When geographic location of data is a question, a best practice is to have an open dialogue with the cloud service provider to understand the type of data being stored, where the service provider will process and store the data, and who will have access to it.
Risk assessment
Another challenge is the general requirement for audit, assessment, and verification, such as the one inherent in the Payment Card Industry Data Security Standard (PCI DSS). This requirement generally means that much of the work around audit, assessment, and verification must be performed by each individual data-owning organization, to satisfy their own unique risk acceptance criteria and the unique regulatory environment that applies to the organization. As a way to help organizations recognize and mitigate cloud-specific risks, the Cloud Security Alliance (CSA) developed a controls framework called the Cloud Controls Matrix (CCM). The CCM provides organizations with a standards-based framework that incorporates cloud services. Its goal is reducing the risk of an organization failing to consider important factors when selecting a cloud provider. It provides visibility into how participating cloud providers operate, particularly in the areas of security and compliance controls.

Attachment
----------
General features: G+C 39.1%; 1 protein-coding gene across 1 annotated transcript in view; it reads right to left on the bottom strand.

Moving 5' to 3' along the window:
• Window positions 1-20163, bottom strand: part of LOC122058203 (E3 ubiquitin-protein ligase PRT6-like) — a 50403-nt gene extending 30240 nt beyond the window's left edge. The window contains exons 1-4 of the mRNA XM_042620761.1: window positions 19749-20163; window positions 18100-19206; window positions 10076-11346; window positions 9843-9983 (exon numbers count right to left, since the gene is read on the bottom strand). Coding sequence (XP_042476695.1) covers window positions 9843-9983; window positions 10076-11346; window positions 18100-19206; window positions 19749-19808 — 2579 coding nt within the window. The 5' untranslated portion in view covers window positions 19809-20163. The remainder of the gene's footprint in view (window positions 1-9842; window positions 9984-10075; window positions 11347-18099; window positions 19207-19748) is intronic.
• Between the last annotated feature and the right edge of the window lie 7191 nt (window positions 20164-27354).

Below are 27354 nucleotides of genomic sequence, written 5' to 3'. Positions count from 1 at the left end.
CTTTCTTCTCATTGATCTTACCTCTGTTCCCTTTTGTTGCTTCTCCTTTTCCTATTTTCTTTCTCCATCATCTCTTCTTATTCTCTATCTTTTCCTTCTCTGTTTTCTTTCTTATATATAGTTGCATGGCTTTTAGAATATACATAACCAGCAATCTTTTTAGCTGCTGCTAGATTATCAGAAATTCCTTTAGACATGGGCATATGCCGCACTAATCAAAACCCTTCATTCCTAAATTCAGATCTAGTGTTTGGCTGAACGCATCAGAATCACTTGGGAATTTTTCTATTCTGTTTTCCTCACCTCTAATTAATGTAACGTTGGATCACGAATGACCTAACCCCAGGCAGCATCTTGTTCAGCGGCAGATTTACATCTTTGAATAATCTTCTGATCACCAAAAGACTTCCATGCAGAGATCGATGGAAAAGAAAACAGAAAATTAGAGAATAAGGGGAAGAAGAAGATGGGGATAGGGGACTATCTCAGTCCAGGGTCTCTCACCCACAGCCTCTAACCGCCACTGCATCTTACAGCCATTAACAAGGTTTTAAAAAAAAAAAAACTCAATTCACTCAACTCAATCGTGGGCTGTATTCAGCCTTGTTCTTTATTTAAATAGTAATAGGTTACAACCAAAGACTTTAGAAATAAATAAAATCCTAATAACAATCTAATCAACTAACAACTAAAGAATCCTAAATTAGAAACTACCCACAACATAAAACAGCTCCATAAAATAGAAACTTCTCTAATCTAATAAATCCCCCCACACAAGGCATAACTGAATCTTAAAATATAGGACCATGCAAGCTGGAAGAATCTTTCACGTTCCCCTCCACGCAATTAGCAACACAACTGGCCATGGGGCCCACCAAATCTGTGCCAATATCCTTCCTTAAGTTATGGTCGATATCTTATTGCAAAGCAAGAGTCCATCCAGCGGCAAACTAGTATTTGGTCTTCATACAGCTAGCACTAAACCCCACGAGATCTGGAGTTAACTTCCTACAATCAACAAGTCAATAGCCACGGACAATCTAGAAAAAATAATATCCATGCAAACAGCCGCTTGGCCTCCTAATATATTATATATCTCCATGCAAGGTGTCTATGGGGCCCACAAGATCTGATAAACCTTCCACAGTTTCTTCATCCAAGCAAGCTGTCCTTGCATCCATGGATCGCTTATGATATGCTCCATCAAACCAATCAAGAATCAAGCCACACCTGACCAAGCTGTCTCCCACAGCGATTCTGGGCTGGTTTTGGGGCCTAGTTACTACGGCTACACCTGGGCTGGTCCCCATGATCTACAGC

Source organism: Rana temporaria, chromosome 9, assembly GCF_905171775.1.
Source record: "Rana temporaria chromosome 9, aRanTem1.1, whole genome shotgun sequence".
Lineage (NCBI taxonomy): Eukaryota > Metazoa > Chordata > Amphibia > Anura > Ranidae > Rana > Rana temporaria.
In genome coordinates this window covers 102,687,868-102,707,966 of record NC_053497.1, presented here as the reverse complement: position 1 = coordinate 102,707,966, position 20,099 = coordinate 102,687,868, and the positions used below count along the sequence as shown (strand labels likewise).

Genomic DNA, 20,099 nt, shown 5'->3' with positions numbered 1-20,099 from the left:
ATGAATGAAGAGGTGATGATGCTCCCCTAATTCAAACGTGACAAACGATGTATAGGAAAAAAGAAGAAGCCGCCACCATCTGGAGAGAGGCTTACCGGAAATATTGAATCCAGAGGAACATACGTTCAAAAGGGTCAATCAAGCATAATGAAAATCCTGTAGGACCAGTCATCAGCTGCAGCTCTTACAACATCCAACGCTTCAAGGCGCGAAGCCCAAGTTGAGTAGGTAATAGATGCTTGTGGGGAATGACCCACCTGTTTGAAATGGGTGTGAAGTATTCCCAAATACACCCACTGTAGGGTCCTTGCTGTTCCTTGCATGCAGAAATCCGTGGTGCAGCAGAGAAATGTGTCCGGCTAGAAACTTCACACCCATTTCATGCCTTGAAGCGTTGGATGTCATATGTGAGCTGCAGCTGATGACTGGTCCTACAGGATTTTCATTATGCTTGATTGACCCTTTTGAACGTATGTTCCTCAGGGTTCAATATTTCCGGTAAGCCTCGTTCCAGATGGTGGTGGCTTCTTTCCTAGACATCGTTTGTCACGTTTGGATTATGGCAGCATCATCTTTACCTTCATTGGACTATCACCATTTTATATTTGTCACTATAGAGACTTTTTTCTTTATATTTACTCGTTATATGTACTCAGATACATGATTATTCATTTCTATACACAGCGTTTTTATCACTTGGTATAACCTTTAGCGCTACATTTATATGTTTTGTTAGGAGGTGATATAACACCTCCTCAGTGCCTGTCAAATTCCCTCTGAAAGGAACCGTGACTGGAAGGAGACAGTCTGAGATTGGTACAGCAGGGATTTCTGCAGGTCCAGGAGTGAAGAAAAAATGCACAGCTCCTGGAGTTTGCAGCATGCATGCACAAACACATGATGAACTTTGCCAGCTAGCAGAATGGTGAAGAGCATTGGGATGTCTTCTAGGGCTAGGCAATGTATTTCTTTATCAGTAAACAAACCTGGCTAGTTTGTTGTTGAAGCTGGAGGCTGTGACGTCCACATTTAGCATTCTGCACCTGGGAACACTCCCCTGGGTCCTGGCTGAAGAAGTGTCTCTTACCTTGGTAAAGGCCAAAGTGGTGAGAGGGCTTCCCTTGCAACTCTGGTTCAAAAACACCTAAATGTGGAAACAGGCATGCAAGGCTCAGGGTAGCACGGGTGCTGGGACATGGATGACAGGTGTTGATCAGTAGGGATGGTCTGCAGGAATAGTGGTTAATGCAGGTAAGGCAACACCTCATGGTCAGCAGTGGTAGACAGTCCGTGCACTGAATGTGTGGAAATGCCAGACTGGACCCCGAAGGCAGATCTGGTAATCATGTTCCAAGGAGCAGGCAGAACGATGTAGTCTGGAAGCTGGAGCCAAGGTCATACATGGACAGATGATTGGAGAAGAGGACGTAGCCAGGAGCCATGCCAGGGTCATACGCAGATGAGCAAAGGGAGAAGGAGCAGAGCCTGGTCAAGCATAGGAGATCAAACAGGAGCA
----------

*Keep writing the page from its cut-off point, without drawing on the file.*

Security, Trust & Assurance Registry (STAR) contains detailed responses to more than a hundred self-assessment questions that were posed to cloud service providers about cloud security controls.
The purpose of STAR is to reduce much of the effort, ambiguity, and cost associated with getting the most relevant questions and information about cloud providers’ compliance, security, and privacy practices. Access to the registry is free, and it helps cloud customers compare services from different participating cloud providers.